Lexington, VA (WLTX, AP) -- The executive council of the Kappa Alpha Order has forbidden members of its chapters across the country from wearing Confederate uniforms and "Old South" regalia during fraternity-sponsored events.
The decision comes after fraternity officials received complaints of insensitivity following an "Old South" parade at the University of Alabama that stopped at the house of Alpha Kappa Alpha members, a traditionally black sorority, during their 35th anniversary party. The chapter cancelled their "Old South" parade for this year, which was scheduled for this week.
The fraternity, which was founded in honor of Confederate General Robert E. Lee, has never "prescribed nor recommended" to its members that they hold an "Old South" or "Dixie Ball," an event that was popularized during the 1920s where male participants wear Confederate soldier regalia and women wear "Southern Belle" dresses, heavily featured in films like 1939's "Gone With the Wind." An amendment to fraternity laws stated that the events were celebrated as they focused on "perpetuating the social attributes of courtesy, graciousness, and open hospitality," values they say were prominent when the fraternity was founded in 1865 Virginia.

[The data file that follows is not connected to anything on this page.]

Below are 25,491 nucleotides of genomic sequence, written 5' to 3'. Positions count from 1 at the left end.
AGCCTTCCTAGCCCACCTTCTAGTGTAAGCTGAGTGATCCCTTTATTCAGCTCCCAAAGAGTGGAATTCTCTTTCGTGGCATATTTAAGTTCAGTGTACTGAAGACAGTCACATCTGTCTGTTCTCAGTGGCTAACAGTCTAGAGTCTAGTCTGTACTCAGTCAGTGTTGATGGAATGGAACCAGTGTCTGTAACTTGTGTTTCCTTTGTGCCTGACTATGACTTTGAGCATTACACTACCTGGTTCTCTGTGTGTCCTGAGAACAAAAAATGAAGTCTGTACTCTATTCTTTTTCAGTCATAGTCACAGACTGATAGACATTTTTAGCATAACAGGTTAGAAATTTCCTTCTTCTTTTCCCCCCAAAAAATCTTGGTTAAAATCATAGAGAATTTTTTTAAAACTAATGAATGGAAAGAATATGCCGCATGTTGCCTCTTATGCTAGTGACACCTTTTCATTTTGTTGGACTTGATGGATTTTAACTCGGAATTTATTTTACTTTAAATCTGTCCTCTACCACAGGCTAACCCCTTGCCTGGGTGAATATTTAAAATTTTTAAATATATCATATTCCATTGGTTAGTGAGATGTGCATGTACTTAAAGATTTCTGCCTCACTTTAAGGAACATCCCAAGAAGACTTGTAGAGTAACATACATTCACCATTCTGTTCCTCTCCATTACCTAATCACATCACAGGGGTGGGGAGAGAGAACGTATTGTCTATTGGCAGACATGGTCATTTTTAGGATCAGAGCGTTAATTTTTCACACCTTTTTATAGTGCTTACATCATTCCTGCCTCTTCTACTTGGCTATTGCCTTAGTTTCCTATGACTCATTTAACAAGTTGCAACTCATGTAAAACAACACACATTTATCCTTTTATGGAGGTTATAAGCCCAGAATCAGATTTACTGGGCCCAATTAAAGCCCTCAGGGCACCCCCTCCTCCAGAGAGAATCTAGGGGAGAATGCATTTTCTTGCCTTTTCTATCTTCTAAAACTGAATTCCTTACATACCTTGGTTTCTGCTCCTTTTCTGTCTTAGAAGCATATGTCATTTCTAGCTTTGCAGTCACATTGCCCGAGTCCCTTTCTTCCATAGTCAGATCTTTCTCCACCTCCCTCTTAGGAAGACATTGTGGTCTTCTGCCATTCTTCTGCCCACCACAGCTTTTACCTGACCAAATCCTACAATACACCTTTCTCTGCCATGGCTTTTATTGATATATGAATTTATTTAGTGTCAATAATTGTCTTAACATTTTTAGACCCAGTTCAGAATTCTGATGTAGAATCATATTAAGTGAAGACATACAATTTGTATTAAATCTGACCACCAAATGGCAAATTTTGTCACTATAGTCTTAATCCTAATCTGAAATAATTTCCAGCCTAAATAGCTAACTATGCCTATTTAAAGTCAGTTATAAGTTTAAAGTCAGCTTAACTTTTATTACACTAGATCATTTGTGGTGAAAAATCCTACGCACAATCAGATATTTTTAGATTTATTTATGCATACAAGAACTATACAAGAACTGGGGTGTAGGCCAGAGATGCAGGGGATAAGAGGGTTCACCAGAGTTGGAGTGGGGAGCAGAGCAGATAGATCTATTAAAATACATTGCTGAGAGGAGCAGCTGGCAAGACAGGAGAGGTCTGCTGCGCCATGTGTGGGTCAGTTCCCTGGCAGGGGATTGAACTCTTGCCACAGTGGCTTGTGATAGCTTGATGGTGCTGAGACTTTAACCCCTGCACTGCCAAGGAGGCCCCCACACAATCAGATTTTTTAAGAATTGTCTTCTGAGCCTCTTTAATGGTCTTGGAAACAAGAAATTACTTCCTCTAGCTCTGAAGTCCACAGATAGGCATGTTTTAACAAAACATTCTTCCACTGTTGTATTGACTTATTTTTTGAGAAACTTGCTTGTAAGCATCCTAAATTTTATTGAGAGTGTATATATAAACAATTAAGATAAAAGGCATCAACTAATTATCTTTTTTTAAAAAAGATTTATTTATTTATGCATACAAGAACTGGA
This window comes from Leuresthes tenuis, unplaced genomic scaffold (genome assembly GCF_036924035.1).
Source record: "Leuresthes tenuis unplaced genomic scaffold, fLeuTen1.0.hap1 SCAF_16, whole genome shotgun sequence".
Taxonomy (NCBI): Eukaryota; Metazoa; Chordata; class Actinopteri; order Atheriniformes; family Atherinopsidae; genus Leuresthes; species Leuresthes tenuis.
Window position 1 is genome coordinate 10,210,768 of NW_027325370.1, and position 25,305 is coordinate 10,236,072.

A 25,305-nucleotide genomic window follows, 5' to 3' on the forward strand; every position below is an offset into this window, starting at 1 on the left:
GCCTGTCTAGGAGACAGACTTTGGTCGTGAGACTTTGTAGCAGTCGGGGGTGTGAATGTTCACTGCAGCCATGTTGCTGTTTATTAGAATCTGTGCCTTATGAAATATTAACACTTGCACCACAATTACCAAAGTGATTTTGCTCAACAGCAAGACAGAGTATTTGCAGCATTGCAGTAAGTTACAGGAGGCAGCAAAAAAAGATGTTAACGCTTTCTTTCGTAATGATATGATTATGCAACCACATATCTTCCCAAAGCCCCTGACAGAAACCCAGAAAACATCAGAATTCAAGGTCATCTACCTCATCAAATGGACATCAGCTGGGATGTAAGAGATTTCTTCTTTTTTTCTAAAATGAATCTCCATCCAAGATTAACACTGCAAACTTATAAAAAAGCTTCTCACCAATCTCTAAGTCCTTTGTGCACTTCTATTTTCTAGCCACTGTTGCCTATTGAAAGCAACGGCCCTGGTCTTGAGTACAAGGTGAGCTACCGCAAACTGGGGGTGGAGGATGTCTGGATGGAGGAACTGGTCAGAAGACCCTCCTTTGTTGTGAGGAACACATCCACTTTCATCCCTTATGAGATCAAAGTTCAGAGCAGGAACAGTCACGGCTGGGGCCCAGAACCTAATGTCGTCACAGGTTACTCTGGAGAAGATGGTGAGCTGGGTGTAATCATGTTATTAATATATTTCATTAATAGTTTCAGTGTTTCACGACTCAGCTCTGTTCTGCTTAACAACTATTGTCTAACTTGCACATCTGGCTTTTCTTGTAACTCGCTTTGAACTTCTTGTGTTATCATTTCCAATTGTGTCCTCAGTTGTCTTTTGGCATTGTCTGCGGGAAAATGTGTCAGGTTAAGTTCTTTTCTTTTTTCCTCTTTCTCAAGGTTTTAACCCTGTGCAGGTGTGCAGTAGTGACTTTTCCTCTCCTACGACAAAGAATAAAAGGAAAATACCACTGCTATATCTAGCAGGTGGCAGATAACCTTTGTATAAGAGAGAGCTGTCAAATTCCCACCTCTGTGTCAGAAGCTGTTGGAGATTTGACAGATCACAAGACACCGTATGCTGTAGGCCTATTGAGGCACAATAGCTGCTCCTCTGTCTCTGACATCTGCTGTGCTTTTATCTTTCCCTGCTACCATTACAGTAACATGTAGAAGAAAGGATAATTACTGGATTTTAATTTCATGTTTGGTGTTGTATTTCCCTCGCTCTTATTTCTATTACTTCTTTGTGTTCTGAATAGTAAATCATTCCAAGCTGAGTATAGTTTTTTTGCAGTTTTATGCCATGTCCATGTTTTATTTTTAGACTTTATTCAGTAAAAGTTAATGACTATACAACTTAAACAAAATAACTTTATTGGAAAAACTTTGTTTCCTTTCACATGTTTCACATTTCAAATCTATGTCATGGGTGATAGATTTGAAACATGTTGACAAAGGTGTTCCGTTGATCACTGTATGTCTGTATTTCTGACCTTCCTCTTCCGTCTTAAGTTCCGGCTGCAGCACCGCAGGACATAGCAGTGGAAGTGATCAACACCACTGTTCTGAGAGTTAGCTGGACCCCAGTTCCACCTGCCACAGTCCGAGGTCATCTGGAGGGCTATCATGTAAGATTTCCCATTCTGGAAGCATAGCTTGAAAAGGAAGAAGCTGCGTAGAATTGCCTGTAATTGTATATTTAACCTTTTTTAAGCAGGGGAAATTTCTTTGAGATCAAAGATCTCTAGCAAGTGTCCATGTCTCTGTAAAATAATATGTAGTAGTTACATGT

"Old South" parades are still a staple on many Southern campuses, and fraternity officials ask that chapters that hold such events should ensure that they are "conducted with restraint and dignity and without displays of trappings and symbols which might be misinterpreted and objectionable to the general public."
Kappa Alpha was founded at Washington and Lee University -- a school partly named for the Confederate general -- and the fraternity calls him its "spiritual founder."